On to the first photo. This is no exotic bloom, but our very own, introduced invasive weed, the three-cornered leek, Allium triquetral. I have no idea how it got into the garden, and although he denies it, I have my suspicions who smuggled this ferocious monster onto my patch. *follow my eyes to the hollering mad man on the sofa*. It was looking rather lovely in the sunshine yesterday.
Thank you to everyone who enquired as to the well-being of Simon the poppy, who had the misfortune to grow smack bang in the middle of the builder’s M4 motorway. “Everyone” amounted to the grand total of “no one”. As you can see, he is looking healthy and happy. For all you lot care.
Now we have Sophora microphylla which suffered terribly at the teeth of various beasts of 2018. It has limped along ever since, like a horticultural Tiny Tim. I am very pleased that it has gathered the strength to attempt a little flowering. God bless us every one.
My relationship with Exchorda x macrantha ‘The Bride’ is turbulent. Most of the year I am not enamoured with this tumblesome, unruly shrub, but as soon as the blooms begin I fall back in love. A little bit of die-back there needs sorting, anyone know a good gardener?
I spotted this hyacinth skulking amongst the foliage of the libertia. These loose panicled blooms are stunning, the iridescent blue of the bells perfectly set off by the midnight stems.
Lastly the Salvia gesneriiflora has just begun flowering. Bang on cue, “late winter, early spring”. But it was worth waiting for. Furry. Red. Giant. This was
the one of the plants that I was unable to resist when I attended the Hardy Plant Society AGM last March. I’m so pleased that my willpower is so weak.
I made it! Now I’d better join in the shouting …….
Last week, on my first day back on Button Moon, we prepared the annual wildflower beds for the coming year. It seemed a fitting way to mark the occasion of my return to the fold. The border was weeded, the bones of last year’s blooms were pulling up and any remaining seed broadcast. Looking forward to the future. It is the only way to go.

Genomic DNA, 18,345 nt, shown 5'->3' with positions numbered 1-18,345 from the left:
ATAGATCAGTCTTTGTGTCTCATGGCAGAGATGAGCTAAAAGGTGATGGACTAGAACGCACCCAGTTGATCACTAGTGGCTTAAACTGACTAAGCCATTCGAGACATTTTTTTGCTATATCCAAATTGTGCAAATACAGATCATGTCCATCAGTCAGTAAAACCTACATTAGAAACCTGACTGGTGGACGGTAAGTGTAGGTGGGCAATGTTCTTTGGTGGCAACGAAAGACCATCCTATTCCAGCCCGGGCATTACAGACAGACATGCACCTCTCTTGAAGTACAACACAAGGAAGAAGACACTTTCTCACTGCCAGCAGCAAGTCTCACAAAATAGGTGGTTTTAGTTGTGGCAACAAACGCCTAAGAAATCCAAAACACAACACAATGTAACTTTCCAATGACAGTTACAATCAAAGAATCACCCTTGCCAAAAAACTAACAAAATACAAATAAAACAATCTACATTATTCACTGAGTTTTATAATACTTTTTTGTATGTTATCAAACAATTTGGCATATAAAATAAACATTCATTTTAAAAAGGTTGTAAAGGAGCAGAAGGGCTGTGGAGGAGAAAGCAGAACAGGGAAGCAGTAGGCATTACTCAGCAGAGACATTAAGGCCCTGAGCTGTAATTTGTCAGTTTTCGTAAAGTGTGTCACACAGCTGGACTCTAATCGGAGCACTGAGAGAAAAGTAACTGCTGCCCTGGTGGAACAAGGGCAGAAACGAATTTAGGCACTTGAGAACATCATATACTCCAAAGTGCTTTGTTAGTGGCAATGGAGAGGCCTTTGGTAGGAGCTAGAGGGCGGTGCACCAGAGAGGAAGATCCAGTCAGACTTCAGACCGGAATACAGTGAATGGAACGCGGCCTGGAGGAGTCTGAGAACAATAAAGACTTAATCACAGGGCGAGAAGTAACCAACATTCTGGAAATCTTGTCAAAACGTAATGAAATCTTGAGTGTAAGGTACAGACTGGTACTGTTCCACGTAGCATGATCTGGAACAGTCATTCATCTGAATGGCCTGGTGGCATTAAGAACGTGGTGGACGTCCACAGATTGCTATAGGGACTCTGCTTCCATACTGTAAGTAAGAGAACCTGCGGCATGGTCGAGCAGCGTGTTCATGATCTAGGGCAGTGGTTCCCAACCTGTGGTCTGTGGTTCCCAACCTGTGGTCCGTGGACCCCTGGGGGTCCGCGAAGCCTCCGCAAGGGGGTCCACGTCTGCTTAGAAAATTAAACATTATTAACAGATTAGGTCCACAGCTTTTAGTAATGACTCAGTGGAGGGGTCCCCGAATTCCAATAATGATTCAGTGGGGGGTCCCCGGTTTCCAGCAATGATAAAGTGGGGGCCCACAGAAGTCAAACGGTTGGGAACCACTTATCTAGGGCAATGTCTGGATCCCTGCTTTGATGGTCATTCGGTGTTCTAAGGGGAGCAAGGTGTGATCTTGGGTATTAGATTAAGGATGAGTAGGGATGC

This is the carcass of a particularly frou frou, bruise purple poppy that infiltrated the native mix. It might not be true to the standard meadow form, but it was welcomed with open arms. The contents of the pepper pot seed head will be scattered with the rest. We do love a bit of frou frou.
Happy Six on Saturday to you all! It has been a week of weather; from the unimaginable cold in the North of America to the searing heat in parts of Australia. We had some of the white stuff in the UK too, which has been followed by the inevitable chaos on the roads and the panic buying of Mother’s Pride and Chardonnay. In Ilfracombe we had a pathetic smattering, but you didn’t have to venture far to see the real McCoy. But I didn’t bother venturing anywhere. I decided to just imagine it instead. This morning I asked OH if it was too late to indulge in a little panic buying. We bought a multi-bag of snacktastic crisps and a pack of blood oranges just in case. If you are tempted to join the not-so-secret society of SoSers or would like to be shown how it is supposed to work by more sensible folk, pop over to King Prop’s blog and all will be revealed. Let’s get on with it, too cold to hang about.
First we have a snowdrop. A distinct feeling of déjà vu? This is in fact my other snowdrop Galanthus ‘S. Arnott’, also bought at Helen’s Little Ash Garden open day. Don’t worry, this is the extent of my snowdrop collection. I’ve got a long way to go before I can be classed as a true galanthophile.
Although we had but a mere smidgen of snow, it has been both very cold and exceptionally windy. So windy that in the early hours of Sunday morning, after lying awake listening to the roaring and scaffolding boards dancing, we got up and listened to the World Service until light. We then called the builder who came to tie down the boards again. He was grumpy to have been roused from his weekend slumber, I hadn’t slept a wink all night, he didn’t stand a chance. This Lycianthes rantonnetii is paying for its vigour, the leaves are withered and lifeless after the desiccating gales. I am hoping that beneath all is well.
On to my oriental poppy. It is in the middle of the superhighway that the builders macheted through the Bed of Anarchy. By some quirk of fate it escaped a size ten steel toecap. They were back yesterday, the Velux in the office roof has sprung a rather impressive leak. Before they started I pointed it out to them “That is a poppy” I said “It is called Simon and I would like you to do your utmost to avoid standing on it.” They did their best. Quite sensibly they were concerned about the potential for retribution by someone who names their herbaceous perennials.
It appears that one of my hedychiums has set seed. This is good. I have grown a ginger lily from seed before and it only took a few years to get to flowering size. These will stay on the plant for as long as possible. Perhaps Mr P would like some? What do you mean “creep”?